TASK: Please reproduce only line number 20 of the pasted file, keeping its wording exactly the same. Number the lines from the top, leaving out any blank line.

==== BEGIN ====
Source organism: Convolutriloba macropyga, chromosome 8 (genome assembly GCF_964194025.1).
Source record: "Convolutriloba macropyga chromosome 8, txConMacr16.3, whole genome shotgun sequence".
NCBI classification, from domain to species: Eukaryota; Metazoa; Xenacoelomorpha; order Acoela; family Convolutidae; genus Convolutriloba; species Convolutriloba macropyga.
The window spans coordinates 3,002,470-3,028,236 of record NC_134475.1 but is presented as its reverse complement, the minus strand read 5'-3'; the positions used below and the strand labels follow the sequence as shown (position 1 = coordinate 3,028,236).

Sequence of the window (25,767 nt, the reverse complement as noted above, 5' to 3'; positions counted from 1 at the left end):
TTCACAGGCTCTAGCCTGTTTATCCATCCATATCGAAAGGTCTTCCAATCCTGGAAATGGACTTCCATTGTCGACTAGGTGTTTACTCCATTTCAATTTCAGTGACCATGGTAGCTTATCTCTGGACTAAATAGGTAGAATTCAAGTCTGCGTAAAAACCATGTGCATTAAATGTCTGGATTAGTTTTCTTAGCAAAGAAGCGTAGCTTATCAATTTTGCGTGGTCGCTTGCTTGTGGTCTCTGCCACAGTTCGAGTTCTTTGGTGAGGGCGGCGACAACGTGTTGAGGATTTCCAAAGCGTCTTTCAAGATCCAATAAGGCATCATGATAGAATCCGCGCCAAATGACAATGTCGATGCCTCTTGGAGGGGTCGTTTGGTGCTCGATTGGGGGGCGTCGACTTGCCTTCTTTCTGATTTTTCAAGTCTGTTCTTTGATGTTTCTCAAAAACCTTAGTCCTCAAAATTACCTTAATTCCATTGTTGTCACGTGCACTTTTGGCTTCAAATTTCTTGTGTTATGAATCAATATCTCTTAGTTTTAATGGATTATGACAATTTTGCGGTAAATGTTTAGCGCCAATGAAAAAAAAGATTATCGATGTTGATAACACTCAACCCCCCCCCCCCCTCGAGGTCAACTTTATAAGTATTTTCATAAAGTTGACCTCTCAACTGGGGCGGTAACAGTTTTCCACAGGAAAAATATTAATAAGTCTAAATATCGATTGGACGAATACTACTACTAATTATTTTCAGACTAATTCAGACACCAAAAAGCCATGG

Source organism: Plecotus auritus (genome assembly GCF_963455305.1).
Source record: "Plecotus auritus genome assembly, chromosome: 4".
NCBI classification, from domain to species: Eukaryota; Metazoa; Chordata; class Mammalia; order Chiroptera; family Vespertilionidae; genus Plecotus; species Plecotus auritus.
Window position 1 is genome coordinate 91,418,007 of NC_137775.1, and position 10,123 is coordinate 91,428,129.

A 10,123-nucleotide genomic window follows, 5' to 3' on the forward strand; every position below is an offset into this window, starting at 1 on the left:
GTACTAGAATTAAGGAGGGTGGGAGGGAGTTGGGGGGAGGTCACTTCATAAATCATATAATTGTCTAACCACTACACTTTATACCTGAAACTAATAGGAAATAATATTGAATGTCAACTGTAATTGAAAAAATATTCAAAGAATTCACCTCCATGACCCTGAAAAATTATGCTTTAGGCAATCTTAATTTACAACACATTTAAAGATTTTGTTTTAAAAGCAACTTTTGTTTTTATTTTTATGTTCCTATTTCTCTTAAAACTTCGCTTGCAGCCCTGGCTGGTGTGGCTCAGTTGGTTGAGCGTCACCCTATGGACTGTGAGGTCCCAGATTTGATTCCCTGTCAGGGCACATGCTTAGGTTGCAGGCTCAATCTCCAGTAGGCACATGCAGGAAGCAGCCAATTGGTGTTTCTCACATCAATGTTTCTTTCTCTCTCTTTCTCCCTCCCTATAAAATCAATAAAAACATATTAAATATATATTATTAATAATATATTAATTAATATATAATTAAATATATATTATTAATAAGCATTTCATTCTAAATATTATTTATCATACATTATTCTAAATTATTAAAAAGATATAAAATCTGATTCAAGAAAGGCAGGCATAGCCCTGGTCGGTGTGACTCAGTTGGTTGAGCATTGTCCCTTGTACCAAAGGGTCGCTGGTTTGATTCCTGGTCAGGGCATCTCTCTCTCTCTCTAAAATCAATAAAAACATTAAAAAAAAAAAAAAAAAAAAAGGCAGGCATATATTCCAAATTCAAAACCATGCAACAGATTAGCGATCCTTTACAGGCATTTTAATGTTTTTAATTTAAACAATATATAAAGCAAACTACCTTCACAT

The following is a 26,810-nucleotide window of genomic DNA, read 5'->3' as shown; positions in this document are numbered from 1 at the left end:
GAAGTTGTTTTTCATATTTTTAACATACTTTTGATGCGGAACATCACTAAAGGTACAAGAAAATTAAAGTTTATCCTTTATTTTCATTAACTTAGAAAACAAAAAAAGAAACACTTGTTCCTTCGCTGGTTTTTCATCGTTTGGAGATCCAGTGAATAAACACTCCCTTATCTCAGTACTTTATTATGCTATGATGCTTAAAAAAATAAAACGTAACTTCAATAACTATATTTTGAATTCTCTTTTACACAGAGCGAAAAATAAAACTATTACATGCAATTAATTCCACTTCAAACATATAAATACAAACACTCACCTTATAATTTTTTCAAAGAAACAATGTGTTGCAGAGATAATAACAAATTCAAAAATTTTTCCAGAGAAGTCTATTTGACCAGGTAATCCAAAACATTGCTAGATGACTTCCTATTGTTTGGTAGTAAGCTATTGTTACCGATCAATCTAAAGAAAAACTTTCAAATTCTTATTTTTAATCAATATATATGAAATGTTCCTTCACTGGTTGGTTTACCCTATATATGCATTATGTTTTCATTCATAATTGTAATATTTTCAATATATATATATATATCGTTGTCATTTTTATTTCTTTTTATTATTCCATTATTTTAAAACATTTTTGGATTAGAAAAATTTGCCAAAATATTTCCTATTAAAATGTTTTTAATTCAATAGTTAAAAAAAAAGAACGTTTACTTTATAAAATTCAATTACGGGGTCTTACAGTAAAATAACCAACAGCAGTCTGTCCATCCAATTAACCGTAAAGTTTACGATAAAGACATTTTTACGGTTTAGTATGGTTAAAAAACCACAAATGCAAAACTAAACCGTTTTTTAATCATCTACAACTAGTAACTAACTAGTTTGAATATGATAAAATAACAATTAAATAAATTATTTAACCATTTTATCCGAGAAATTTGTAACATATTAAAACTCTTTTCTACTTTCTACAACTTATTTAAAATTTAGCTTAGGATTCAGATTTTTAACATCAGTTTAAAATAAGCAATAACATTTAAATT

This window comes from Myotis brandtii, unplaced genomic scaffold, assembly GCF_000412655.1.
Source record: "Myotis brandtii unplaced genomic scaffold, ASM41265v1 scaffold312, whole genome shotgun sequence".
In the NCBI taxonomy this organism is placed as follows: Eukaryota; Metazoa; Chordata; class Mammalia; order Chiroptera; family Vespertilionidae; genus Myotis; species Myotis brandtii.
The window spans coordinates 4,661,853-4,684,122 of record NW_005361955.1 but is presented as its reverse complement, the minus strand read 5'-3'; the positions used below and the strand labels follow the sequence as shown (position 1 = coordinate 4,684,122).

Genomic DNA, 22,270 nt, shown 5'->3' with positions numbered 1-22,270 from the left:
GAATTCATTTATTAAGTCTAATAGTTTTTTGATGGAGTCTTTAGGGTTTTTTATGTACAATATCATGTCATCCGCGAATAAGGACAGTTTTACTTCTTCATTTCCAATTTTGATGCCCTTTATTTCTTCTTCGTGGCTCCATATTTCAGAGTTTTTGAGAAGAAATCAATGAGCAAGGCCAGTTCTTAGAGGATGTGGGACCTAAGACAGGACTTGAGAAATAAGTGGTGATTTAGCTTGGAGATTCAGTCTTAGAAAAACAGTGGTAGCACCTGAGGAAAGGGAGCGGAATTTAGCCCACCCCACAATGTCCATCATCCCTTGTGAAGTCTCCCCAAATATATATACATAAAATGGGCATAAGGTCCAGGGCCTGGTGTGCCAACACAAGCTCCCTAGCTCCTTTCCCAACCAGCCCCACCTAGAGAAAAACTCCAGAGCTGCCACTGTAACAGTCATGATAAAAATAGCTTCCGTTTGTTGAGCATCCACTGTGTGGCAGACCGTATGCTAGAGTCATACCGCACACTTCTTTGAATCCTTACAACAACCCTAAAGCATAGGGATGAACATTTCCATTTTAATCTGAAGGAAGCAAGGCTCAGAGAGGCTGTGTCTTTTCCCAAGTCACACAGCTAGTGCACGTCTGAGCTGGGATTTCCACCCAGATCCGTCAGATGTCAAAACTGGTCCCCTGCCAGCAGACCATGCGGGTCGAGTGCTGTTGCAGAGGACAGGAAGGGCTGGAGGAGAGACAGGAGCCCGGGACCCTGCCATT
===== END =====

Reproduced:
GAATTCATTTATTAAGTCTAATAGTTTTTTGATGGAGTCTTTAGGGTTTTTTATGTACAATATCATGTCATCCGCGAATAAGGACAGTTTTACTTCTTCATTTCCAATTTTGATGCCCTTTATTTCTTCTTCGTGGCTCCATATTTCAGAGTTTTTGAGAAGAAATCAATGAGCAAGGCCAGTTCTTAGAGGATGTGGGACCTAAGACAGGACTTGAGAAATAAGTGGTGATTTAGCTTGGAGATTCAGTCTTAGAAAAACAGTGGTAGCACCTGAGGAAAGGGAGCGGAATTTAGCCCACCCCACAATGTCCATCATCCCTTGTGAAGTCTCCCCAAATATATATACATAAAATGGGCATAAGGTCCAGGGCCTGGTGTGCCAACACAAGCTCCCTAGCTCCTTTCCCAACCAGCCCCACCTAGAGAAAAACTCCAGAGCTGCCACTGTAACAGTCATGATAAAAATAGCTTCCGTTTGTTGAGCATCCACTGTGTGGCAGACCGTATGCTAGAGTCATACCGCACACTTCTTTGAATCCTTACAACAACCCTAAAGCATAGGGATGAACATTTCCATTTTAATCTGAAGGAAGCAAGGCTCAGAGAGGCTGTGTCTTTTCCCAAGTCACACAGCTAGTGCACGTCTGAGCTGGGATTTCCACCCAGATCCGTCAGATGTCAAAACTGGTCCCCTGCCAGCAGACCATGCGGGTCGAGTGCTGTTGCAGAGGACAGGAAGGGCTGGAGGAGAGACAGGAGCCCGGGACCCTGCCATT